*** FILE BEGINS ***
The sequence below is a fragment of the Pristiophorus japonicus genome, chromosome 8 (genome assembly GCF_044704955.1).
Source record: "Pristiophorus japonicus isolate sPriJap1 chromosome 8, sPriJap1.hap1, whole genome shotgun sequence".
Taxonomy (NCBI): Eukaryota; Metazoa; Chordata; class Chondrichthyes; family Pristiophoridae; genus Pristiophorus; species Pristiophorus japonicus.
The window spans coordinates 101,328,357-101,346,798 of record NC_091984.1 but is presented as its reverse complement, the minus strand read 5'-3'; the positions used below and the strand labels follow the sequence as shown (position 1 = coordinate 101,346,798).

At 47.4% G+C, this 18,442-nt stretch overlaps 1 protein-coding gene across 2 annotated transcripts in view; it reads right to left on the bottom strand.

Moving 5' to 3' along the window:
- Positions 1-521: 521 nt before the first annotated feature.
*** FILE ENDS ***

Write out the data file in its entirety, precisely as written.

The sequence below is a fragment of the Pristiophorus japonicus genome, chromosome 8 (genome assembly GCF_044704955.1).
Source record: "Pristiophorus japonicus isolate sPriJap1 chromosome 8, sPriJap1.hap1, whole genome shotgun sequence".
Taxonomy (NCBI): Eukaryota; Metazoa; Chordata; class Chondrichthyes; family Pristiophoridae; genus Pristiophorus; species Pristiophorus japonicus.
The window spans coordinates 101,328,357-101,346,798 of record NC_091984.1 but is presented as its reverse complement, the minus strand read 5'-3'; the positions used below and the strand labels follow the sequence as shown (position 1 = coordinate 101,346,798).

At 47.4% G+C, this 18,442-nt stretch overlaps 1 protein-coding gene across 2 annotated transcripts in view; it reads right to left on the bottom strand.

Moving 5' to 3' along the window:
- Positions 1-521: 521 nt before the first annotated feature.